Original languageEnglish (US)
Pages (from-to)194-208
Number of pages15
JournalJournal of Ecology
Volume102
Issue number1
DOIs
StatePublished - Jan 1 2014

Fingerprint

wood density
meta-analysis
phylogenetics
tree growth
phylogeny
sampling
uncertainty
shade tolerance
latewood
intraspecific variation
drought tolerance
moisture content
fitness
environmental factor
drought
water content

All Science Journal Classification (ASJC) codes

  • Ecology, Evolution, Behavior and Systematics
  • Ecology
  • Plant Science

Keywords

  • Borrowing of strength
  • Evolutionary history
  • Hierarchical Bayesian model
  • Meta-analysis
  • Plant development and life-history traits
  • Plant functional traits
  • Wood density
  • Wood specific gravity

Cite this

Ogle, Kiona ; Pathikonda, Sharmila ; Sartor, Karla ; Lichstein, Jeremy W. ; Osnas, Jeanne L.D. ; Pacala, Stephen W. / A model-based meta-analysis for estimating species-specific wood density and identifying potential sources of variation. In: Journal of Ecology. 2014 ; Vol. 102, No. 1. pp. 194-208.
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A model-based meta-analysis for estimating species-specific wood density and identifying potential sources of variation. / Ogle, Kiona; Pathikonda, Sharmila; Sartor, Karla; Lichstein, Jeremy W.; Osnas, Jeanne L.D.; Pacala, Stephen W.

In: Journal of Ecology, Vol. 102, No. 1, 01.01.2014, p. 194-208.

Research output: Contribution to journalArticle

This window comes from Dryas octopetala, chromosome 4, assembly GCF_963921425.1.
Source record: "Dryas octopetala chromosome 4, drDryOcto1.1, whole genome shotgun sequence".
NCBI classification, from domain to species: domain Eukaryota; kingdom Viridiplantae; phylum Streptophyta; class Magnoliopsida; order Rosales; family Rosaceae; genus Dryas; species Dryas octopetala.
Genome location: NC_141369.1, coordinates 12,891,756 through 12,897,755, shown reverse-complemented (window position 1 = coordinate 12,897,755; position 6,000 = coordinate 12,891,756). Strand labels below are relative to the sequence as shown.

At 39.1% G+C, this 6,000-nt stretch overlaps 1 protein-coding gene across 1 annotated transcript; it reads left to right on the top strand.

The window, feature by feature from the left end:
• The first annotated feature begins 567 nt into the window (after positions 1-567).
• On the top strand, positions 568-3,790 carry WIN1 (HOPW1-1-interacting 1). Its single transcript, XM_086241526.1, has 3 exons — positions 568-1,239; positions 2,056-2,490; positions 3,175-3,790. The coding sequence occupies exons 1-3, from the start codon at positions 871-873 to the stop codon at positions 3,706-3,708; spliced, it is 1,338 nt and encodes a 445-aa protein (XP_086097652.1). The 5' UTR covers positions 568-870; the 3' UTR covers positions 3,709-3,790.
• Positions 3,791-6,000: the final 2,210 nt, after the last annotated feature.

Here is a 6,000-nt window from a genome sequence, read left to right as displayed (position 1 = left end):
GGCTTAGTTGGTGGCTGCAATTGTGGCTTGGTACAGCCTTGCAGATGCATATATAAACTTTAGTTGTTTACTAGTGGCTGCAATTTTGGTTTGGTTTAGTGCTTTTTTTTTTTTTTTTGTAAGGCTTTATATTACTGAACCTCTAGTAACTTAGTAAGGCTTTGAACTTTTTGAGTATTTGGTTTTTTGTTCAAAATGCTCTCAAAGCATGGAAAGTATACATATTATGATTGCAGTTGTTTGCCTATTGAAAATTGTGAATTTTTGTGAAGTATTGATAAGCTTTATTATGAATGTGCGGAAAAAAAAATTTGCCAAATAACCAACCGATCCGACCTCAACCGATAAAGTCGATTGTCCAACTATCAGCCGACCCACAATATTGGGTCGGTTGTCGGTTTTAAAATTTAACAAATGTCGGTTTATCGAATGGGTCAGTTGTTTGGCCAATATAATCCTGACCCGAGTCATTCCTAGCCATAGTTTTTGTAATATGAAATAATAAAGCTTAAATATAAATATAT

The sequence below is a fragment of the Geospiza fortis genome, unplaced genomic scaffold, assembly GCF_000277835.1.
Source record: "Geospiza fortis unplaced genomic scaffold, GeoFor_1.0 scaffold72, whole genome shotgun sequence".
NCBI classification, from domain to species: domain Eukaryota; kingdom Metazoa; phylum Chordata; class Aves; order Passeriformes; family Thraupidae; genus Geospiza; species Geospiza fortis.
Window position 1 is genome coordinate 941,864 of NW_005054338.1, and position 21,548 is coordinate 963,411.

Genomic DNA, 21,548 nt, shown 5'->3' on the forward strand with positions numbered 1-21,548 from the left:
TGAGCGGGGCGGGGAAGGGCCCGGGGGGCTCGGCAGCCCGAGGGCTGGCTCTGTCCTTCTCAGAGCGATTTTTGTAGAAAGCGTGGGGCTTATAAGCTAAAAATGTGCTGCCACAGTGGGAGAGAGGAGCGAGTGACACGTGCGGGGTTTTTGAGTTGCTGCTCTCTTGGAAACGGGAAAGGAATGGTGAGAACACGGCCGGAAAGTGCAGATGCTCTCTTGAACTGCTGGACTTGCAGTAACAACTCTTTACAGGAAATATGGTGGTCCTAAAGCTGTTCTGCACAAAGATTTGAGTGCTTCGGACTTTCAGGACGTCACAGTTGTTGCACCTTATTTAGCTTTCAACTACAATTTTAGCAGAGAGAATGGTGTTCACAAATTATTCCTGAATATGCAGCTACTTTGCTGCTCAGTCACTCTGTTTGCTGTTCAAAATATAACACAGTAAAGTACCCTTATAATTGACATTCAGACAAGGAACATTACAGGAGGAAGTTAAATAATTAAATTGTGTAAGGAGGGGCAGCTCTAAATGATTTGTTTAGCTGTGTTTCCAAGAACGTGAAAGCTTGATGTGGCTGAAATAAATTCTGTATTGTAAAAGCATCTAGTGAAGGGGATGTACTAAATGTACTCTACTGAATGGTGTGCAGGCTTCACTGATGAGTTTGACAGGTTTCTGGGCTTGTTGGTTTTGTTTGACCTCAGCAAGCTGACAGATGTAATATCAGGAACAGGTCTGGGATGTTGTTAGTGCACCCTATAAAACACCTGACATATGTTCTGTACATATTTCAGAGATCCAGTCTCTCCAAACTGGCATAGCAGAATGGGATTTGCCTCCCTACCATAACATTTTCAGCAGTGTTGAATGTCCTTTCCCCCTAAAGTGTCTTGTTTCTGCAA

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AB - Plant functional traits are important determinants of survival and fitness, and wood density (WD) is a key trait linked to mechanical stability, growth rates and drought- and shade-tolerance strategies. Thus, rigorous WD estimates are necessary to identify factors affecting tree performance. We obtained 1766 records of WD from the literature for 141 tree species in the United States. We implemented a hierarchical Bayesian (HB) meta-analysis that incorporated sample size, variance, covariate (e.g. moisture content and latewood proportion) and methodological information to obtain standardized estimates of WD for 305 U.S. tree species. The HB framework allowed 'borrowing of strength' between species such that WD estimates for data-poor species were informed by data-rich species via taxonomic or phylogenetic relationships. After accounting for important covariates and sampling effects, evaluation of the residual variation revealed the potential importance of environmental factors and evolutionary history. Differential variation in WD between species within genera and between genera within orders suggested that WD is relatively conserved in some genera and orders, but not in others. WD also varied between studies (or sites) indicating the potential influence of edaphic, topographic, or population factors on intraspecific variation in WD. Synthesis. Our hierarchical Bayesian approach overcomes many of the limitations of traditional meta-analyses, and the incorporation of phylogenetic or taxonomic information facilitates estimates of trait values for data-poor species. We provide relatively well-constrained WD estimates for 305 tree species, which may be useful for tree growth and forest models, and the uncertainties associated with the estimates may inform future sampling campaigns. Our hierarchical Bayesian approach overcomes many of the limitations of traditional meta-analyses, and the incorporation of phylogenetic or taxonomic information facilitates estimates of trait values for data-poor species. We provide relatively well-constrained wood density estimates for 305 tree species, which may be useful for tree growth and forest models, and the uncertainties associated with the estimates may inform future sampling campaigns.